The 15-member bloc will also press Israel on Monday over its erection of a huge wall along the West Bank, which Brussels says is "unacceptable".
For Israel, the Association Council is usually part of regular talks aimed at increasing its cooperation with the EU.
But Israeli Foreign Minister Silvan Shalom is set to hear some frank comments from the EU foreign policy chief Javier Solana and external relations commissioner Chris Patten in Brussels.
Both senior officials are on the record as describing the Israeli ban on Yasir Arafat as regrettable and have criticised “the apartheid wall” as an obstacle to a two-state solution.
Solana is also sharply critical of Tel Aviv for totally ignoring the EU's special envoy Marc Otte after meeting with the Palestinian leader last month.
"When you have somebody there whose main task is to go back and forth between the two sides and who cannot, it's rather bizarre," Solana said.
"It's not a good diplomatic act to say to a country whom you can see and whom you can't see," he added.
Israel's wall, which will effectively cut off large swathes of fertile land and scores of villages from the rest of the Palestinian territory, has sparked international criticism.
However, Israeli leader Ariel Sharon - who will be visiting Italy during the week for talks with Prime Minister Silvio Berlusconi – continues to criticise Europe for not putting enough pressure on Arafat.
"When you have somebody there whose main task is to go back and forth between the two sides and who cannot, it's rather bizarre"
EU foreign policy chief
Sharon was forced to defend the barrier last month when a group of about 150 European lawmakers visited the region, saying it was "crucially important... to prevent people to enter Israel illegally and carry out criminal activities".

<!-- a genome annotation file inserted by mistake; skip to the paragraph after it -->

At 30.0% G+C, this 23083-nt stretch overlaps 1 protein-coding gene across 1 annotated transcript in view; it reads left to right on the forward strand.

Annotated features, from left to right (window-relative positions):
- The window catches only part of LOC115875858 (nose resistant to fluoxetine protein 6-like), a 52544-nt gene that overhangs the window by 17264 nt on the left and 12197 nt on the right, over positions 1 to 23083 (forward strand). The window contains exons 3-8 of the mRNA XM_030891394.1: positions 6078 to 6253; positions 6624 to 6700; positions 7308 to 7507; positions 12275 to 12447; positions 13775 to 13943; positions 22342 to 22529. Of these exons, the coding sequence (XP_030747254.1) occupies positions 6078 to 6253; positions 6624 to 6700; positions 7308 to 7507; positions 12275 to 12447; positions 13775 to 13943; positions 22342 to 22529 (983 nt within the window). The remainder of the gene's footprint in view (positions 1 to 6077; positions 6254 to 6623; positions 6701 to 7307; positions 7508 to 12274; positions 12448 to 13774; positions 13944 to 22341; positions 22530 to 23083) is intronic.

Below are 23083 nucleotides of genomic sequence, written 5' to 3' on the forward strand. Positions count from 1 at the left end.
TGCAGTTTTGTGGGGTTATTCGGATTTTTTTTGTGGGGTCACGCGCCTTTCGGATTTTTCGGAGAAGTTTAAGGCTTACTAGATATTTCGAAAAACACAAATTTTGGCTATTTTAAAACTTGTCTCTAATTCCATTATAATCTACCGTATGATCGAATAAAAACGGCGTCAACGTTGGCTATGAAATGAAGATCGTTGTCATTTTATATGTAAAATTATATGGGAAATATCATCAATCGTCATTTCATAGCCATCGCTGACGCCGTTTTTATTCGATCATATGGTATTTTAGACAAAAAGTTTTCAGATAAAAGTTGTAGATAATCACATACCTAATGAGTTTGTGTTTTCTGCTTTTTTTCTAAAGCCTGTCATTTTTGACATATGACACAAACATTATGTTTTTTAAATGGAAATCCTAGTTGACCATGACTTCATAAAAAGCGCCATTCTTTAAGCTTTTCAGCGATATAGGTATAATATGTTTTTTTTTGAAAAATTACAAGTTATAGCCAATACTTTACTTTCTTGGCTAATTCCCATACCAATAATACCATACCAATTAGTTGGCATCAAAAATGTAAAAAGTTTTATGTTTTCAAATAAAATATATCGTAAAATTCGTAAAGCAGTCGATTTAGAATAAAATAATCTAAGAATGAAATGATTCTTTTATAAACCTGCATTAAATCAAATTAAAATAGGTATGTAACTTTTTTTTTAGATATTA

Brussels - a member of the so-called Quartet of countries sponsoring the Middle East peace "road map" - is hinting at serious diplomatic consequences if Israel does not back down.
"We're not talking about sanctions at the moment. We will be indicating that if Israel is not willing to reconsider... it cannot but have a negative impact on future relations," Solana said.
The EU-Israel talks come barely a week after a EU opinion poll sparked a minor diplomatic spat between Brussels and Jerusalem.
The poll of 7500 people in the EU found that Europeans believe Israel is the biggest threat to world peace - ahead of North Korea, Iran and the United States in joint second place.
"These figures bother us and prove that Israel and the European Union must deepen their dialogue and cooperation," the Belgian diplomat Otte told the Israeli Haaretz newspaper last week.
Commercial issues will also loom large in the talks - the EU is Israel's biggest trading partner and EU-Israel trade is worth $26 billion annually.
The two sides are notably expected to discuss the EU's Galileo satellite navigation system, a serious competitor to the US Global Positioning System (GPS).